Easter has come and gone, and we still face Covid-19 relentlessly taking lives across the globe. With months of restrictions and talks of potential shutdowns could this pandemic see the acceleration of autonomous mining throughout QLD?
Autonomous mining solutions have slowly been gaining ground over recent years and as the results are analyzed they highlight significant increases in productivity and efficiency yet there are still several arguments to be made on both sides. However, with Covid-19 reducing numbers on site and forcing skeleton crews to work under restrictions, mining companies must now be looking for solutions that will protect against such issues in the future.
Especially in today’s climate, safety is the number one concern. With mining companies continuously working toward a zero-harm environment, safety is paramount for the future of the industry.
With autonomous mining reducing numbers on site and ultimately removing people from the most dangerous aspects of mining, there is a strong case that this benefits not only mining companies but it’s employees, by eliminating the possibility of almost all accidents and injuries. Also, in special circumstances such as the one we are in at present, you can protect against potential contamination and spread of diseases with less people coming into contact with each other.
With the current Covid-19 pandemic imposing an immediate threat on mining operations and companies throughout Australia, there will be a strong emphasis on preventing this in the future but with the unique challenges of mining comes the issue of making autonomous mining possible.
With the introduction of autonomous mining solutions, you are pushing machinery to adapt effectively to different ore bodies and terrain therefore, is it possible to have machinery operate in the way a human does?
This is crucial in order to mine safely and efficiently which is the concern many have with moving completely to autonomous mining. I believe we could see both humans and autonomous machinery working side-by-side for a number of years in order to hone the overall capabilities of autonomous machinery.
Another factor posing a threat is cost. With millions of dollars at stake and companies feeling the pinch from slowed operations, is it feasible for mid-tier companies to implement autonomous solutions in a fast and effective manner?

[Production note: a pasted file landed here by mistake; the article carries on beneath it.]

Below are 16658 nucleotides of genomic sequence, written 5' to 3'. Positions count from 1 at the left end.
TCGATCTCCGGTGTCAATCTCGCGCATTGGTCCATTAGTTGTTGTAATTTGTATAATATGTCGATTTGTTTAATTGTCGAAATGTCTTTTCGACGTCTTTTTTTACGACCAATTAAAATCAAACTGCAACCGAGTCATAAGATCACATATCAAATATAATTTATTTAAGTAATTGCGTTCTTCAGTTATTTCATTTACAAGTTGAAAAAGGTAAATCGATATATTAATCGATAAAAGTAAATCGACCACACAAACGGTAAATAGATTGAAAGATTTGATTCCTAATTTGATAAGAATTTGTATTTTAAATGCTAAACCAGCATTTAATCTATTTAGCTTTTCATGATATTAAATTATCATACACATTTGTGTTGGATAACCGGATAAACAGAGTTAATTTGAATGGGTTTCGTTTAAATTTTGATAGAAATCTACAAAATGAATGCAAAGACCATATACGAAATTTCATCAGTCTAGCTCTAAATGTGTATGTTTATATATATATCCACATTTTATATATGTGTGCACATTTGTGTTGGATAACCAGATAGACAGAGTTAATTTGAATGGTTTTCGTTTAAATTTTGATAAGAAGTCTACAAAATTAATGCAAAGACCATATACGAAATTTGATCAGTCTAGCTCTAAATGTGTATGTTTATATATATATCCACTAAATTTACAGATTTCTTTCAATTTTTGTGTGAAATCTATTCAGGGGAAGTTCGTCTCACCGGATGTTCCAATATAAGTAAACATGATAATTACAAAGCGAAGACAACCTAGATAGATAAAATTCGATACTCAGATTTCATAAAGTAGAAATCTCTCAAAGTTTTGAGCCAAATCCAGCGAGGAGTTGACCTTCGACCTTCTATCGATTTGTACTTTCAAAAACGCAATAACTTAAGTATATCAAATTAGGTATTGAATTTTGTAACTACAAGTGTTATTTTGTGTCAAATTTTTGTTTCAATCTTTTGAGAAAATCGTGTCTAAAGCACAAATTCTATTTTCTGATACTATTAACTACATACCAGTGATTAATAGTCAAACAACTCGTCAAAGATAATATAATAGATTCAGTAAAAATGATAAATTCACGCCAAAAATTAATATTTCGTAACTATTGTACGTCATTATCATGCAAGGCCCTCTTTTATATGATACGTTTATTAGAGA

Autonomous mining sounds attractive but will be costly to implement across the board. With Covid-19 accelerating the need for autonomous mining, we could find companies losing out if they are unable to pony up the costs involved which will inevitably see them fall behind and even shut up shop.
Sure, autonomous mining solutions are intended to improve efficiency, safety, and productivity but what happens to the people who are replaced in the process?
With autonomous mining comes operations that can run 24/7, during shift changes, meal breaks, and those wonderful meetings we all have however, in replacing the human workforce you effectively reduce the number of jobs created from that operation. In doing so, you are hindering the benefits to communities when proposing new projects which is a vital factor considered by the government when looking to give the go-ahead to new, proposed projects.
The flip side to this is with new technology comes new opportunities for people to adapt and job descriptions to adjust. Although in 5 years there will be roles that won’t exist as we know them today, there is the chance that those people will have reinvented their skill set and operate in a different capacity.
I do believe that Covid-19 will bring about the acceleration of autonomous mining solutions. Not only because companies could benefit off the cost cutting, salary expenditure, and enhanced productivity but also because it could ensure the safety of mining operations and the creation of new and exciting opportunities for the mining workforce.
Although there are elements to be debated and specifics to be ironed out, I cannot see this inevitable shift slowing down amidst the current crisis surrounding the mining industry and its operations.